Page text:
The yogic toe touch meditation
by Nancy B. Loughlin
Published in News Press on December 2, 2013. Posted with permission.
You’re past Thanksgiving, but the rest of the holiday season can pack a punch.
Just bend over. It’s one of the most grounding moves to make. But it’s not necessarily easy.
Can you touch your toes? I’ve been doing yoga for nine years, and, even for me, it takes some time.
I am, however, very good at sitting, slouching over my computer, standing with tilted posture and dropping my torso into my pelvis. I’m like other people — compressed.
As we age, we lose flexibility. It interferes with our resiliency, and, of course, the stiffer the body, the stiffer the spirit. Inflexibility can lead to athletic injuries and even pitfalls while performing everyday movements like getting into the shower, reaching to the top shelf and carrying groceries.
Begin with the toe touch to keep tabs on your flexibility.
Avoid drama, and start on the floor. Be grounded. Here’s how.
Sit with your legs straightened in front of you; a micro-bend in the knee is wise.
Pull the soft padding out from your buttocks so you are sitting directly on your sitting bones. If you choose, sit on a blanket or towel to lift your seat.
Inhale and lift your torso out of your pelvis, and keep your back straight, your neck in alignment with your spine. Stick your thumbs in your hip creases to help lengthen your torso. Relax your shoulders.
Endgame isn’t hands wrapped around the feet. Imagine your belly touching your thighs as you slowly lower flat back, exhaling as you go. Pause and inhale, and, as you lower again, exhale.
The movement originates in the hips, not the back. With a toe touch, you are connecting the up-body to the low-body, sky to earth, the energetic to the physical. This is why the toe touch is such an important meditative practice.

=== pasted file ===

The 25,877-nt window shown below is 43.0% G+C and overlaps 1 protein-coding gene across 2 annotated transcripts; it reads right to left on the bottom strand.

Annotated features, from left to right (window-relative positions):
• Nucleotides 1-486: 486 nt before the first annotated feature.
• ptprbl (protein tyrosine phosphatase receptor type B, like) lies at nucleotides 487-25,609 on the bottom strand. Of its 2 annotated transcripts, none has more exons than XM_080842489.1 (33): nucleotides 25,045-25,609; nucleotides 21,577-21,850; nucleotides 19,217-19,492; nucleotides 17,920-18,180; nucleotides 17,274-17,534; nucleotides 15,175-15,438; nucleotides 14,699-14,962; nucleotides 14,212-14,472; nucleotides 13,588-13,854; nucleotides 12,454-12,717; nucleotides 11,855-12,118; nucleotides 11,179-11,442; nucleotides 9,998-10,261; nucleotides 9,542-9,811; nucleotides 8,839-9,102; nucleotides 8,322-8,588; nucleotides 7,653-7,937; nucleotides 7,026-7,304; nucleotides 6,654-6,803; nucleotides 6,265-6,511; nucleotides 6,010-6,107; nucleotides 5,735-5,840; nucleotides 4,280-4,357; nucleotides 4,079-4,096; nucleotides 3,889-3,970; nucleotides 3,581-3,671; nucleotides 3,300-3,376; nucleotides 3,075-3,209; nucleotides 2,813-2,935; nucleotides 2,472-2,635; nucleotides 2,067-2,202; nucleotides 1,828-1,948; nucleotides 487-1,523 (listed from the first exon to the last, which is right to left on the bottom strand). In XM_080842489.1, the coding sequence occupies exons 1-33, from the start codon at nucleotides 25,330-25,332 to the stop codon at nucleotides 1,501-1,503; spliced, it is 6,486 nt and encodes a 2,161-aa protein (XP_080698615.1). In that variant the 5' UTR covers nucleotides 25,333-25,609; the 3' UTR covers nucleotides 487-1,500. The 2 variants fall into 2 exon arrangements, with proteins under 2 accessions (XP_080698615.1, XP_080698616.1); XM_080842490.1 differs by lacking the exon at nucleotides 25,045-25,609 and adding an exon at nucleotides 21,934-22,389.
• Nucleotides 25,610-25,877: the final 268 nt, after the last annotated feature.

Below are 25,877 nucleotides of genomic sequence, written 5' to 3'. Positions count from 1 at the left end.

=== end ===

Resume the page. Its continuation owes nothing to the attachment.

Be careful not to curl your spine and drop your head. Protect that lower back. If you find your belly doesn’t touch your thighs, bend your knees.
Hold for twenty deep diaphragmatic breaths. Never venture into pain; stay on the side of sensation. Feel your abdomen press into your thighs with the inhale. Perhaps as you hold, you may find that you can slowly straighten your legs while keeping the belly to the thighs.
Be gentle, and practice daily until your legs are straightened. Then you can start monitoring your own progress. Throw down a yardstick parallel to your legs. While keeping your back flat, forward fold from the hips, stretch your torso out of your pelvis and walk your hands down your legs. Mark the yardstick monthly.
Graduate to the yogic standing toe touch. Stand with legs parallel. If you like, squeeze a foam block between your thighs just above your knees adding stability. Instead of tucking your tailbone, direct your sense of awareness to your pelvic floor and lower abs and lift.
Push your thumbs into your hip creases, and as you exhale, hinge forward from the hips, pushing your buttocks back. Exhale as you lower.
Pause when your back is parallel to the floor. You may choose to hang out here, experiencing the stretch in the hamstrings, your head in alignment with your spine. Continue to squeeze the block, rotating your thighs inward. Lengthen the torso, creating more light and space in the pelvis. If you choose, fold completely on the exhale.
Forward bends are restorative, grounding and calming. The very nature of the bend invites introspection and inner quiet. A forward bend practice can be a lifesaver during this holiday season.